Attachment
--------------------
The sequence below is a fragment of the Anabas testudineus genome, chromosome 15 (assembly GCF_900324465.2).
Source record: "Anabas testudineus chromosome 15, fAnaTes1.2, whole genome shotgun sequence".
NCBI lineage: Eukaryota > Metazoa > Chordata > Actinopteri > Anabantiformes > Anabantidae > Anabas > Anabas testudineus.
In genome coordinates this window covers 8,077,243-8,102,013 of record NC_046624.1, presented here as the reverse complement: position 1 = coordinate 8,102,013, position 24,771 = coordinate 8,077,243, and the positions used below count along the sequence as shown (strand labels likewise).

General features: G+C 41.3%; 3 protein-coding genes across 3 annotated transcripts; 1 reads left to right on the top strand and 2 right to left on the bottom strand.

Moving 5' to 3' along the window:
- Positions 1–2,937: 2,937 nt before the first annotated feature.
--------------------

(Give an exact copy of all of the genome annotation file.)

The sequence below is a fragment of the Anabas testudineus genome, chromosome 15 (assembly GCF_900324465.2).
Source record: "Anabas testudineus chromosome 15, fAnaTes1.2, whole genome shotgun sequence".
NCBI lineage: Eukaryota > Metazoa > Chordata > Actinopteri > Anabantiformes > Anabantidae > Anabas > Anabas testudineus.
In genome coordinates this window covers 8,077,243-8,102,013 of record NC_046624.1, presented here as the reverse complement: position 1 = coordinate 8,102,013, position 24,771 = coordinate 8,077,243, and the positions used below count along the sequence as shown (strand labels likewise).

General features: G+C 41.3%; 3 protein-coding genes across 3 annotated transcripts; 1 reads left to right on the top strand and 2 right to left on the bottom strand.

Moving 5' to 3' along the window:
- Positions 1–2,937: 2,937 nt before the first annotated feature.